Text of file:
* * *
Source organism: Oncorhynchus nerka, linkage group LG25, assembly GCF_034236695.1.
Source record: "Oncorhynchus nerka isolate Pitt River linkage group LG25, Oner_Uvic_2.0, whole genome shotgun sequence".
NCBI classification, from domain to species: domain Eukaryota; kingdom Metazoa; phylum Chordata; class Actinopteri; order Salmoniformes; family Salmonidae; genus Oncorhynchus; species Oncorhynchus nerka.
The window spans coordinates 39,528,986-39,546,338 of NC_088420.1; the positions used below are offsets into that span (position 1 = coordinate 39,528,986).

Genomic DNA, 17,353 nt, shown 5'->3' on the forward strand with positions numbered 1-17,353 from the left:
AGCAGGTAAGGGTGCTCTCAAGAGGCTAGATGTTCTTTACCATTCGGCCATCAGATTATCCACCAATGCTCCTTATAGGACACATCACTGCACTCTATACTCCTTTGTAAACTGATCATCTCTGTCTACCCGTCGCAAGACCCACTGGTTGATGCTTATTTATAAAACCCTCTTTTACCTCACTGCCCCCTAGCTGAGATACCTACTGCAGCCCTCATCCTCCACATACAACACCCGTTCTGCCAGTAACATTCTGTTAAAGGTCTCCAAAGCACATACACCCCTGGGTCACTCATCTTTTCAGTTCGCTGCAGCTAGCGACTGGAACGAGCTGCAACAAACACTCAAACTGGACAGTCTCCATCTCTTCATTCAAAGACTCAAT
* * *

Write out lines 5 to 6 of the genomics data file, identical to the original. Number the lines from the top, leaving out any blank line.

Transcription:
Genomic DNA, 17,353 nt, shown 5'->3' on the forward strand with positions numbered 1-17,353 from the left:
AGCAGGTAAGGGTGCTCTCAAGAGGCTAGATGTTCTTTACCATTCGGCCATCAGATTATCCACCAATGCTCCTTATAGGACACATCACTGCACTCTATACTCCTTTGTAAACTGATCATCTCTGTCTACCCGTCGCAAGACCCACTGGTTGATGCTTATTTATAAAACCCTCTTTTACCTCACTGCCCCCTAGCTGAGATACCTACTGCAGCCCTCATCCTCCACATACAACACCCGTTCTGCCAGTAACATTCTGTTAAAGGTCTCCAAAGCACATACACCCCTGGGTCACTCATCTTTTCAGTTCGCTGCAGCTAGCGACTGGAACGAGCTGCAACAAACACTCAAACTGGACAGTCTCCATCTCTTCATTCAAAGACTCAAT